The Fate of Ivermectin in Manure Composting
Schwarz, Mary; Bonhotal, Jean
Ectoparasites and anthelmintics used to control external and internal parasites in livestock are largely excreted in manure in concentrations that are lethal or sub-lethal to beneficial organisms in the ecosystem. The objective of this study was to determine whether composting would reduce the concentration of ivermectin found in the manure of de-wormed horses. The effect of ivemectin on the composting process was also investigated. Manure and bedding from 60 horses at Oxley Equestrian Facility, Cornell University, Ithaca, NY de-wormed with 114 mg ivermectin paste each, was collected over a 3-day period in 2011 for composting. The presence of ivermectin did not appear to affect the composting process as shown by thermophilic temperatures and proper mass loss. There was a severe drop in ivermectin concentration in the manure/bedding mixture within the first few days of composting indicating exponential decay. This decay occurred at a rate of 1.8% per day with a half-life of 3.6 days. After 175 days of composting, ivermectin concentration decreased from an average of 1.59 mg/kg in the initial mixture to 0.6 mg/kg in the composted material and was not detected in the soil below the pile. However, potentially mineralizable nitrogen, a measure of microbial activity in soil, decreased in the soil on which the pile was built.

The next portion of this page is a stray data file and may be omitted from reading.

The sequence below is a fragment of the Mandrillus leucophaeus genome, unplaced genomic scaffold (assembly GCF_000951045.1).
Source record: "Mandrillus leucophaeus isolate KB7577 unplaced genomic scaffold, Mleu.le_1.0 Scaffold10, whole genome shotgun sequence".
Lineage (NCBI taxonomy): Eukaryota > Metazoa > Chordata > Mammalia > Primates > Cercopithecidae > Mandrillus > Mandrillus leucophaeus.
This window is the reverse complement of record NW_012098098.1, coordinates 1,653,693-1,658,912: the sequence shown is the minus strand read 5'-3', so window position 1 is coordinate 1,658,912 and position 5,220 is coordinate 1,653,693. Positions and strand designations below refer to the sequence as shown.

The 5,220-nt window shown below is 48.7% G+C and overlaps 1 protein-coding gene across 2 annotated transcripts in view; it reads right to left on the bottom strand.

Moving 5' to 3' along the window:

Cornell Waste Management Institute
ivermectin; manure composting; veterinary pharmaceuticals; anthelmintics; soil macro- and microorganisms